I couldn’t find a ride, but that was no excuse. I had to be there, so I came up with an ingenious and simultaneously idiotic plan. I walked. A long way. Yes, making an appearance at the Platte County Fair was that important to me that I trekked about 2 miles — most of it down the shoulder of Highway 92 — on that hot summer day. How old was I? I can’t remember. Maybe 12 or 14. The details are a bit hazy, but I always think back to that experience when trying to understand the allure of this county’s big summer event. Under most circumstances, showing up to a place hot, sweaty and smelly in nice clothes to walk around in dirt and mud seems absurd. Not at the Platte County Fair. You’re just one of us if you accept those conditions. Everybody is welcome to come and be a part of this social experience. Back in my middle school days, the Platte County Fair offered a gathering of girls, a chance for my friends and I to embarrass ourselves in a lame attempt to hold hands on the ferris wheel or ... hold hands while walking around the midway. Sweaty palms were optional but might as well have been mandatory. The Fair lost its luster for a time. Suddenly, I became too cool for that, too involved in various low-grade nefarious activities, and that’s a complete exaggeration that makes my life sound much more adventurous than it was. There was still the opportunity to go back and experience my first beer at the famed and mysterious Dirty Shame Saloon — magical. Then came the thought to check out the demolition derby and mud-a-thon — majestic. Lately, I’ve gone back at least once a year mostly to observe the people and occasionally run into old friends — magnificent. I’ll experience even more of the Platte County Fair than ever before this summer. After all, part of my job now entails documenting the proceedings. That means mules and donkeys, apple pies and paintings, missies and masters. The whole bit. And maybe a chance to take my son Cale for his first Fair experience. Got to make sure you start them young, make sure they understand early what the Fair means to us.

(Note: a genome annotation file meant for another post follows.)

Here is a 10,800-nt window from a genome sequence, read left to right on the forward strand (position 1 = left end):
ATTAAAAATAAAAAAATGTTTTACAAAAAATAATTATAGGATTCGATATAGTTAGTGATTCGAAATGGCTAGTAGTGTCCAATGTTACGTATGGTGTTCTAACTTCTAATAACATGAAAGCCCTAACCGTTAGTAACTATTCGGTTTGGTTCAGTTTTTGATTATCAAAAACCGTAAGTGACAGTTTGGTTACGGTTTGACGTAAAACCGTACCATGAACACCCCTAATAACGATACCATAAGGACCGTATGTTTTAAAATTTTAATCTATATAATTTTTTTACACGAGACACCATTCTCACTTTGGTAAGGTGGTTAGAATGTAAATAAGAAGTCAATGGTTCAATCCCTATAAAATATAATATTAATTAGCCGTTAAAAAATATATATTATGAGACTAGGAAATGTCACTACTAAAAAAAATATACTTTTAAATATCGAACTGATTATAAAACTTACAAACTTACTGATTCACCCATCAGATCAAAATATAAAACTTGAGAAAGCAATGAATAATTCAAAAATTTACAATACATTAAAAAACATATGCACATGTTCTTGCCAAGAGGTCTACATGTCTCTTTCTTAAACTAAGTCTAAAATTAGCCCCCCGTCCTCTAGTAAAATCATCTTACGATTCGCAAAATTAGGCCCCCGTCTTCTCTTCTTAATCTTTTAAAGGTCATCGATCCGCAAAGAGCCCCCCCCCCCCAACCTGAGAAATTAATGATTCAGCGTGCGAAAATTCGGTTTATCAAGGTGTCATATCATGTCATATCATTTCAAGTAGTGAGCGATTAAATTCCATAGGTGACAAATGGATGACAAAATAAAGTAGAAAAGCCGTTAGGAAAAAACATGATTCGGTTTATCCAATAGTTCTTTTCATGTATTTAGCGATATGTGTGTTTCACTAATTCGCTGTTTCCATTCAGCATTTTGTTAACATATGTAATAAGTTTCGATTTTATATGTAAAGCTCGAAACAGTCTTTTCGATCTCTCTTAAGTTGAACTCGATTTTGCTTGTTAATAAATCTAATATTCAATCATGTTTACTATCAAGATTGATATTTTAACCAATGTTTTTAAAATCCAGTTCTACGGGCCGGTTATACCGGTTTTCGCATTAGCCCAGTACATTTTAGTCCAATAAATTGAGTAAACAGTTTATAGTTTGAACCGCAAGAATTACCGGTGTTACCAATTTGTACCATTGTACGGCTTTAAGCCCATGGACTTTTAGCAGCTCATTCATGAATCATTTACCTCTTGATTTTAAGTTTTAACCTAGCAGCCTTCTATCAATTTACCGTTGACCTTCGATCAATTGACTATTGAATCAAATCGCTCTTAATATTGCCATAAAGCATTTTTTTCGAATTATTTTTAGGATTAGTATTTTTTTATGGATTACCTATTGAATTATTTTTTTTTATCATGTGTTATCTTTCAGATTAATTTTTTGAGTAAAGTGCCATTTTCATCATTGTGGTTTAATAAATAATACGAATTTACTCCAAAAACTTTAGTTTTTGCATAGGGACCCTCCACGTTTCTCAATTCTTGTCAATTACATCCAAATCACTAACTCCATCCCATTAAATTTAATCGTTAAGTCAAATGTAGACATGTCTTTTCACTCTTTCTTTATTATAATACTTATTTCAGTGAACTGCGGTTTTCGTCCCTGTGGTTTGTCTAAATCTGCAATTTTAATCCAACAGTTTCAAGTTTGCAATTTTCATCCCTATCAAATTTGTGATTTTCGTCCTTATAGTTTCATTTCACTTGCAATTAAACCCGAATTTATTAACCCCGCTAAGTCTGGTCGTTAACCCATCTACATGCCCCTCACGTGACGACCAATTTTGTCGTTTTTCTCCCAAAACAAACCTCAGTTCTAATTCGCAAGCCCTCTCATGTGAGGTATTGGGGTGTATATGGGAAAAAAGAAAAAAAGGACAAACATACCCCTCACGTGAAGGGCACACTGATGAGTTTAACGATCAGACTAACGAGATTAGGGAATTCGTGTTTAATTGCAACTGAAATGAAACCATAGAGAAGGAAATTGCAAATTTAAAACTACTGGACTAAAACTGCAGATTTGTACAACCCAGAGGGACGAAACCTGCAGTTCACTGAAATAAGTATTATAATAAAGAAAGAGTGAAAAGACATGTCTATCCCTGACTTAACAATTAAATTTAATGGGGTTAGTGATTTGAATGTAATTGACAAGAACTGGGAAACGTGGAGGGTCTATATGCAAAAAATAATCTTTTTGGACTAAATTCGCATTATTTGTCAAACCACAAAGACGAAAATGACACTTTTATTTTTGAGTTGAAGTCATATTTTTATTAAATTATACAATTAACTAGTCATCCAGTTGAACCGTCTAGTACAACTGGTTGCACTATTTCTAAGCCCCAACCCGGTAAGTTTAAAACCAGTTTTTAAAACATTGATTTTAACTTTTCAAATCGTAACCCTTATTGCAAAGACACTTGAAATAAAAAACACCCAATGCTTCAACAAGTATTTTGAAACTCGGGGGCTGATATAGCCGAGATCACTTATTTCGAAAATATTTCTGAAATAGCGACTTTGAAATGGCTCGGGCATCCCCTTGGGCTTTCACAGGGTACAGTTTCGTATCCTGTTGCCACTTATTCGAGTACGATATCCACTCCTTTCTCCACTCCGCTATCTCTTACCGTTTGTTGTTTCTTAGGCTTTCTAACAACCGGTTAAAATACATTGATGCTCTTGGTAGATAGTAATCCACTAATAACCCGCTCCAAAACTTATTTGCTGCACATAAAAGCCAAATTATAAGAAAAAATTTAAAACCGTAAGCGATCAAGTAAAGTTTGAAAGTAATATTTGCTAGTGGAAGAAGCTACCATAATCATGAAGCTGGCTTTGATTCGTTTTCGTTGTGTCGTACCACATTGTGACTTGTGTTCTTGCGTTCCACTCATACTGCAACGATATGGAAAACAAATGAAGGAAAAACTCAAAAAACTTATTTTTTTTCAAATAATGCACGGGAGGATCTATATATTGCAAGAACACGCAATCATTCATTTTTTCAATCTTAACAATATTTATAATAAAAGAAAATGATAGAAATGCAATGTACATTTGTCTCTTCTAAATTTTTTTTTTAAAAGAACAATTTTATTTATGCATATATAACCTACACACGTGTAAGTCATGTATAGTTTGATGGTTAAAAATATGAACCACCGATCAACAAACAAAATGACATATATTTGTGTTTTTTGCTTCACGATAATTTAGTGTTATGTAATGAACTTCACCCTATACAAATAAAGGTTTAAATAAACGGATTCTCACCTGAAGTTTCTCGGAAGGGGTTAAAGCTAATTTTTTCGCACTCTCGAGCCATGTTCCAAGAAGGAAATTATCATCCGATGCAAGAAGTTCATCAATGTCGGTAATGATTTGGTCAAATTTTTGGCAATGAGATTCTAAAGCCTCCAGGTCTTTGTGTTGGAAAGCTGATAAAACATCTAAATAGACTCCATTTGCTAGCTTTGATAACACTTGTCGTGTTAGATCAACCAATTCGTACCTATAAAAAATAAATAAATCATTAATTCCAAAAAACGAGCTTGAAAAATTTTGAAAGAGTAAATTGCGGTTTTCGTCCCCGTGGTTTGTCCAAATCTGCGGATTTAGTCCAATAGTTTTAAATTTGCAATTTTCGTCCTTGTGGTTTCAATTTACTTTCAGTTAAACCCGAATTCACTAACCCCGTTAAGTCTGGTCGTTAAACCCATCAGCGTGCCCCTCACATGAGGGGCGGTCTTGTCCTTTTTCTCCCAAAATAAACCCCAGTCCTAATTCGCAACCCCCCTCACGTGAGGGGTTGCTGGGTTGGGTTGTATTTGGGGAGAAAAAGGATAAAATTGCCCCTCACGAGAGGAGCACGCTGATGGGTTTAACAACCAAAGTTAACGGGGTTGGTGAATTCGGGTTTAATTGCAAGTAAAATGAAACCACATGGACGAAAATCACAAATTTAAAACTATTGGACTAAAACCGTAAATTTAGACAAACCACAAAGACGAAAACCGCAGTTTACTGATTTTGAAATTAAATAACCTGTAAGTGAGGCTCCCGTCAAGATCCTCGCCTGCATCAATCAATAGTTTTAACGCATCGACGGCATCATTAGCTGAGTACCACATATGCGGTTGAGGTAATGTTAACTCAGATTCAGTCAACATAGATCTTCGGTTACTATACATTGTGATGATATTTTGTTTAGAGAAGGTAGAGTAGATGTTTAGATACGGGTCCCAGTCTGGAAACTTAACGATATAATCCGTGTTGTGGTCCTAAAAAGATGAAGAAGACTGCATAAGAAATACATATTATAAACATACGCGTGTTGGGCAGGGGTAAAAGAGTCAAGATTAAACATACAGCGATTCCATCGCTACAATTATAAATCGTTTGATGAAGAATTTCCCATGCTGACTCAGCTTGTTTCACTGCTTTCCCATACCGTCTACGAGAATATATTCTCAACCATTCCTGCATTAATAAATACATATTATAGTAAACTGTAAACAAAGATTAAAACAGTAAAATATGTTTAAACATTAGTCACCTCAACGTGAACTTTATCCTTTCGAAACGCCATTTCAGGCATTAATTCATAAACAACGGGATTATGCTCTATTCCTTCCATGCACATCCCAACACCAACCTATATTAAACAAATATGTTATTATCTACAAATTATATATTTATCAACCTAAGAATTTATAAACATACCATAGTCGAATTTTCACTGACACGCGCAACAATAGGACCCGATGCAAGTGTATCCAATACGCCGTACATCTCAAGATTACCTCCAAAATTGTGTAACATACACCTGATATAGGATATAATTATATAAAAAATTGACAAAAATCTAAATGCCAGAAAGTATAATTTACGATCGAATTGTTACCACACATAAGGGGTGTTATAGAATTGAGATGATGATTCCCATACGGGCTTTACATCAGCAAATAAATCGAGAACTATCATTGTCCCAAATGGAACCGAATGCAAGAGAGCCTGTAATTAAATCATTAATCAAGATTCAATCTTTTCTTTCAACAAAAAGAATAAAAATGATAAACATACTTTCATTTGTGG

Ross Martin is publisher of The Citizen. He may be reached via email at firstname.lastname@example.org. Follow him on Twitter @Citizen_Ross.